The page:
With a projected budget surplus, Voxland added, maybe lawmakers can leave local governments alone, so they can “take a deep breath and enjoy a year without having to scramble.”

Legislators like the sound of a short session, in a large part because all 201 seats are up to election this year. Others just think a short session is the right thing to do.

The session begins today amid expectations that the major issues will be passing a public works bill, reforming state government, debating funding a Vikings football stadium and deciding whether to approve several constitutional amendments.

A year ago, lawmakers faced a $5 billion deficit, but that has been erased so they can concentrate on non-budget issues. However, if a Feb. 29 budget report shows new fiscal problems, the budget could again dominate.

Part of the reason a short session is predicted is so those running for re-election can campaign. And with new district maps to be released Feb. 21, that could speed things up even more as lawmakers feel the need to check out their new districts.

House leaders originally planned for an April 30 adjournment, nearly a month before their constitutional deadline. But when Senate Minority Leader Tom Bakk, DFL-Cook, suggested leaving St. Paul in early April, House Speaker Kurt Zellers, R-Maple Grove, proclaimed the idea good.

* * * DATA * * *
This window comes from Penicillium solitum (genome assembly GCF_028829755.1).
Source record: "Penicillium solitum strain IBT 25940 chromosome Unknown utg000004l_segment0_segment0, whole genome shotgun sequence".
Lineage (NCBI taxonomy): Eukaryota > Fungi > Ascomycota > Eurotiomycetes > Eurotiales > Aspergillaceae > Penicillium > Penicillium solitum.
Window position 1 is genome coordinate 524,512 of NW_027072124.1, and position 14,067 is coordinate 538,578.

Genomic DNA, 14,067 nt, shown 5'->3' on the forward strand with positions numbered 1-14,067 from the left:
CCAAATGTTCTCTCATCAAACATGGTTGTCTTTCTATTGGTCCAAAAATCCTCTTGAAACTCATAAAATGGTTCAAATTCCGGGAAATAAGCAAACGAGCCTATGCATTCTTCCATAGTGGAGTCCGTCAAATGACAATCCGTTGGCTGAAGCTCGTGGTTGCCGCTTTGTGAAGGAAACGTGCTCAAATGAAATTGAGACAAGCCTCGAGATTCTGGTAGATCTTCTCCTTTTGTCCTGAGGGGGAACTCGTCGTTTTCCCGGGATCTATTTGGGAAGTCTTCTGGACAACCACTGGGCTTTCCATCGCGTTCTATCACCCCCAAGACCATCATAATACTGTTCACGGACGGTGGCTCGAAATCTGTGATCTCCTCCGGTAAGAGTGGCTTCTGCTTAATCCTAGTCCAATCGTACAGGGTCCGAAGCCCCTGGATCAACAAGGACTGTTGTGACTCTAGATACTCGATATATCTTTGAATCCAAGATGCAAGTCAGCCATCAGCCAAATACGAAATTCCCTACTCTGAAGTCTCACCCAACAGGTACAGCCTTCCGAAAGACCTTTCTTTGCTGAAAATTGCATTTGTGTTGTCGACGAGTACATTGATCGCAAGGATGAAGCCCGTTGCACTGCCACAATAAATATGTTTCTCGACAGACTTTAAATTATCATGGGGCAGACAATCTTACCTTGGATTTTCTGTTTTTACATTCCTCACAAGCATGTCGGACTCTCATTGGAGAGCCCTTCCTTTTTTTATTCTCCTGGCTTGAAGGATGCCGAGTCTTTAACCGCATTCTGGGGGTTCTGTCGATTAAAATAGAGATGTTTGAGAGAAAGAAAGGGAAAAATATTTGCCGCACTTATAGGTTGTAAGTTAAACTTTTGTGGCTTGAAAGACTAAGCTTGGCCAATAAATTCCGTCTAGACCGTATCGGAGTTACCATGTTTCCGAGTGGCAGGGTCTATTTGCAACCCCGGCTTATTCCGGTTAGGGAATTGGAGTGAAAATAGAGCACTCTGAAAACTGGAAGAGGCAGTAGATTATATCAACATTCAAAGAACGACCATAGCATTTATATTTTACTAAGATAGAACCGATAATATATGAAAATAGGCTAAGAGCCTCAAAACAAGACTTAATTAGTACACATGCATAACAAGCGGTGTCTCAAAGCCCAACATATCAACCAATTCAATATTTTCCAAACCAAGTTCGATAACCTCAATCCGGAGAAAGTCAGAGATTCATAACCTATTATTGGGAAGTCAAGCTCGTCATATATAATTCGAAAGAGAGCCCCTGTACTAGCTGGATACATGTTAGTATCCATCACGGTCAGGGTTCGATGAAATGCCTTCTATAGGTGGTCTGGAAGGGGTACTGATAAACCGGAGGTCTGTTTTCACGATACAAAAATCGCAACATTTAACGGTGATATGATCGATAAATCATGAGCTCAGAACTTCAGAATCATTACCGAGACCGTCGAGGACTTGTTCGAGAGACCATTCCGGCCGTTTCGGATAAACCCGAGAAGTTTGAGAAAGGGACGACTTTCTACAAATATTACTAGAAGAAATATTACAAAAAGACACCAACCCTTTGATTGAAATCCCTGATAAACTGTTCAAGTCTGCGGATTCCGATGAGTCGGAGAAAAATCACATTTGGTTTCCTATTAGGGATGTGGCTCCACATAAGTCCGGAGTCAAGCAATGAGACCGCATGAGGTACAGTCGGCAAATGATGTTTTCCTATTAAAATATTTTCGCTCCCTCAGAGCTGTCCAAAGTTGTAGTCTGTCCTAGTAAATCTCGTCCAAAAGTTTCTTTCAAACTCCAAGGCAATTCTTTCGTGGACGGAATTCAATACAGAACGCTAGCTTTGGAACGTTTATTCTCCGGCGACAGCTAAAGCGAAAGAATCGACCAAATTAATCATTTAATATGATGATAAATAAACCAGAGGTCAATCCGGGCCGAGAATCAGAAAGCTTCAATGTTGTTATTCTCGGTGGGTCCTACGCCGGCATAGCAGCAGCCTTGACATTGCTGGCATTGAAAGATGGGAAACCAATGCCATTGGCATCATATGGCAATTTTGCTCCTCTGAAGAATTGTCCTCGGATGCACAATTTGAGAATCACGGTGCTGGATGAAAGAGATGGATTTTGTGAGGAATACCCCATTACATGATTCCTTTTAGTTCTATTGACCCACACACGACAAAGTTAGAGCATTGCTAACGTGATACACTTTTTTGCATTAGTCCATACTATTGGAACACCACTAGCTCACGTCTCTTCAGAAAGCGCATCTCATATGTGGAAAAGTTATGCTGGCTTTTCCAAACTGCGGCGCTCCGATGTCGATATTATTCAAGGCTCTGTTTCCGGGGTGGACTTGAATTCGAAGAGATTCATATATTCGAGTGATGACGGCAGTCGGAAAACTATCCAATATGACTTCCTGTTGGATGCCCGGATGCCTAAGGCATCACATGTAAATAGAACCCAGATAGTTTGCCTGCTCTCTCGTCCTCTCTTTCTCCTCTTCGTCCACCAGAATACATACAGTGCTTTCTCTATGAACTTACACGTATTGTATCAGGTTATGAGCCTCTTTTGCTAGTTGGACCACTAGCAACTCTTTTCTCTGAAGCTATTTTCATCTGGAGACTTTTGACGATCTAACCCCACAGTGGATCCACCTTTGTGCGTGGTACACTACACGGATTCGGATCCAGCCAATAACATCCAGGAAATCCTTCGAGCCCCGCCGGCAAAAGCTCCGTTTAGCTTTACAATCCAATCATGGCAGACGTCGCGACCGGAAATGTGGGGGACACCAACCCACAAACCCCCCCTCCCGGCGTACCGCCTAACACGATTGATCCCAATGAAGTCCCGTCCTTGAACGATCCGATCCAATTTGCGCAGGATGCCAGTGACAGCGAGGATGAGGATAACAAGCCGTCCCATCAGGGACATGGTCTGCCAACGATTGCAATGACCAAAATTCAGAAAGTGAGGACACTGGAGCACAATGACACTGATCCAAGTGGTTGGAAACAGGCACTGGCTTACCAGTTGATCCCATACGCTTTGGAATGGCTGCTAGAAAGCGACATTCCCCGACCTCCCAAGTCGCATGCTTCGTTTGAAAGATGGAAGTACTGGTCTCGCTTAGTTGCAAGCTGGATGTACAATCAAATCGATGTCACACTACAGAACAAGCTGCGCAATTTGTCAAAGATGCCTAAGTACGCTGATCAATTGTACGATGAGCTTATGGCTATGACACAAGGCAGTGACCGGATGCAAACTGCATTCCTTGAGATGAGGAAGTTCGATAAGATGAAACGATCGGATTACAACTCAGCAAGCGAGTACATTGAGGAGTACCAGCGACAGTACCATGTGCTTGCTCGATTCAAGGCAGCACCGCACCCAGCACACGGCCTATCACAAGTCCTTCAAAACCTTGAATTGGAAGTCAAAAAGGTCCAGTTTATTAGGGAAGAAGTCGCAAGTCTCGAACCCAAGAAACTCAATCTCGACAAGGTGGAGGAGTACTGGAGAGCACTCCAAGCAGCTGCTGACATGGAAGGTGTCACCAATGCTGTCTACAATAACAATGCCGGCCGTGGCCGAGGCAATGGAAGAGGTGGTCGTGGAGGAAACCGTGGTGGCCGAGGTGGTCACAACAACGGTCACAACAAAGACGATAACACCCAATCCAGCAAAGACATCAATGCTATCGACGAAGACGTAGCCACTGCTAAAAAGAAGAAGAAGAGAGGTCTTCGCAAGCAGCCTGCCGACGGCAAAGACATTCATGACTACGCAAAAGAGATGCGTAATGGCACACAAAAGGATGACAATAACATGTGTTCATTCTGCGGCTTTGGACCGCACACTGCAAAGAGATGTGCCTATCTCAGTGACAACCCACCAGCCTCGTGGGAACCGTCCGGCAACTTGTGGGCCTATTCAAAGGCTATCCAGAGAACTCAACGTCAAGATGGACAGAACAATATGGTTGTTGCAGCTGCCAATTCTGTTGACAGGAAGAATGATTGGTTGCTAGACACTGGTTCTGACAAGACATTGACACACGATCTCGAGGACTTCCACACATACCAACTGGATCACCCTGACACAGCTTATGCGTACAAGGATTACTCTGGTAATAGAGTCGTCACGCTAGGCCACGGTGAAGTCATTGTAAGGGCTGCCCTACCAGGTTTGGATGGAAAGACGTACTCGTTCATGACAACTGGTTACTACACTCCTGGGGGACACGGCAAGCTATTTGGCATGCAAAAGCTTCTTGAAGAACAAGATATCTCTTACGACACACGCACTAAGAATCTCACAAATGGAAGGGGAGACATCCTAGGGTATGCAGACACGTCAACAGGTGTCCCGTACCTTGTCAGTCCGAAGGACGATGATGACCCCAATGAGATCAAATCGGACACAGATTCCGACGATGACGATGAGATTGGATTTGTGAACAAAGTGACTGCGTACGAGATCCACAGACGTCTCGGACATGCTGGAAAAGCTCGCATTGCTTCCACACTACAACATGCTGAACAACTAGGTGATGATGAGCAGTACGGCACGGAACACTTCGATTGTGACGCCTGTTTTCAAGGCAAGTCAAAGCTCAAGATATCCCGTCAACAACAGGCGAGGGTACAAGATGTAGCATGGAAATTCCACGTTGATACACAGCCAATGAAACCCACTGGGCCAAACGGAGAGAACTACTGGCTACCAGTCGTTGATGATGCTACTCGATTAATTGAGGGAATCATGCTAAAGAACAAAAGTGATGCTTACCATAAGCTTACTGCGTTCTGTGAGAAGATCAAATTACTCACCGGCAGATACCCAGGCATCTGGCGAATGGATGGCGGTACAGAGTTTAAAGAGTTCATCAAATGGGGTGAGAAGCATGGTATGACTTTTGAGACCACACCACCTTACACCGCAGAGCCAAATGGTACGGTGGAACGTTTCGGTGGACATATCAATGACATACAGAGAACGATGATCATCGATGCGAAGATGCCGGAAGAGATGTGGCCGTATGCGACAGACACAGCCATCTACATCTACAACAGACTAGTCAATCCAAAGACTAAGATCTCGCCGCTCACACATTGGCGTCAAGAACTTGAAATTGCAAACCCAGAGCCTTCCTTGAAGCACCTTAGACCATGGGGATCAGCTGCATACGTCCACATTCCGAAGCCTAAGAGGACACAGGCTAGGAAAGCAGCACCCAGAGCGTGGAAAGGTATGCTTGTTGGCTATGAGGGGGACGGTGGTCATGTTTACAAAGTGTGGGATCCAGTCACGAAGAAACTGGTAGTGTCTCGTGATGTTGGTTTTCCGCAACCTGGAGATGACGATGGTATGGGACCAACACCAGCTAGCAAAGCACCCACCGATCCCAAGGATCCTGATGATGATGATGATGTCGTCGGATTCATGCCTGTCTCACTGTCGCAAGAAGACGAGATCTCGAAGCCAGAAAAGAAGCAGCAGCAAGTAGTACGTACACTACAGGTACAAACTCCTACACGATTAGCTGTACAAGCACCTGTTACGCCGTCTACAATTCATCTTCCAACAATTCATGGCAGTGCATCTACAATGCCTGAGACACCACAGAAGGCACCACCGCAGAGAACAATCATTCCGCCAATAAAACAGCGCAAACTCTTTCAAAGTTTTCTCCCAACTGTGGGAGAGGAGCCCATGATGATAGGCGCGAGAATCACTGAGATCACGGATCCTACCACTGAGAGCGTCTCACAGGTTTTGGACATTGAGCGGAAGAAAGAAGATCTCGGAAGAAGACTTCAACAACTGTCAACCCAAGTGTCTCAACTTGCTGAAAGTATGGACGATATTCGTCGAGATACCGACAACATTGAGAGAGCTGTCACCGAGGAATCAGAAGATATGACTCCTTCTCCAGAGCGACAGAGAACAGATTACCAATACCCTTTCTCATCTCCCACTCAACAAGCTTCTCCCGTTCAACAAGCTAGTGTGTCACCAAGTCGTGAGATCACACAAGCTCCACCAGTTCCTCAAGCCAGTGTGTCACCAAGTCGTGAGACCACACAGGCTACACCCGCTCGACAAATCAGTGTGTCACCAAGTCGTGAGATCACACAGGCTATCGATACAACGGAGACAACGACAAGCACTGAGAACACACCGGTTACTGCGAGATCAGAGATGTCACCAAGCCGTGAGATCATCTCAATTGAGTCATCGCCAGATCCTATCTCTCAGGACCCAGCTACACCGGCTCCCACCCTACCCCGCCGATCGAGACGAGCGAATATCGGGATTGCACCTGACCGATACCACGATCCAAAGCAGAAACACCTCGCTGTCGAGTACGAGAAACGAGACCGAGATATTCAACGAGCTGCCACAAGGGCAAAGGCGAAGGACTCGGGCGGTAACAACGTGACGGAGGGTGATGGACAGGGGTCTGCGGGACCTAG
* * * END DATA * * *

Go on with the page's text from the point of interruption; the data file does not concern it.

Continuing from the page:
The Legislature has not adjourned in April since 1998.

A five-judge panel’s redistricting decision is prime among the reasons to match the 1998 mark.

“It is amazing what this election season drives,” said Assistant Senate Majority Leader Bill Ingebrigtsen, R-Alexandria.

“I’m sure people will want to reach out to their new districts and understand their specific concerns,” Sen. John Howe, R-Red Wing, said.

“The last couple months of the session will be going on after people see the new districts and what they’re going to look like,” Rep. Denny McNamara, R-Hastings, said. “It will be in the back of people’s minds … if you’re running for re-election.”

For Rep. Bud Nornes, R-Fergus Falls, waiting for new district maps is like going to the doctor: “”It is sort of like waiting … for prognosis from your doctor: Am I sick or am I going to get better?”

Last year’s overtime budget battle, ending only after a 20-day government shutdown, remains on the minds of lawmakers and voters.

“If we don’t get done on time this time, we all are going to be looking for trouble,” Ingebrigtsen said.

Bakk said that lawmakers need to make their name good again after last year, and going home early would help.

Republicans, especially, want a short session.

“A majority of us think that is the way it should work,” Sen. Joe Gimse, R-Willmar, said.

Many legislators said, at least for now, redistricting is out of their hands.

“I don’t think it’s much of a distraction,” Rep. Tim Kelly, R-Red Wing, said. “Now it’s in the court’s hands. I think that allows us to focus on what we’re supposed to be doing at the state level.”

Other legislators said the goal for a short session is simply to finish their work efficiently.

“We’re trying to get along the best that we can, get our work done and get back in our communities and try to help at the community level,” Rep. David Dill, DFL-Crane Lake, said.

If the session is short, less would get done.

“It’s a compressed session,” Nornes said. “Ten weeks is the maximum we are going to be there, according to the plan. That really limits the expectations of huge changes.”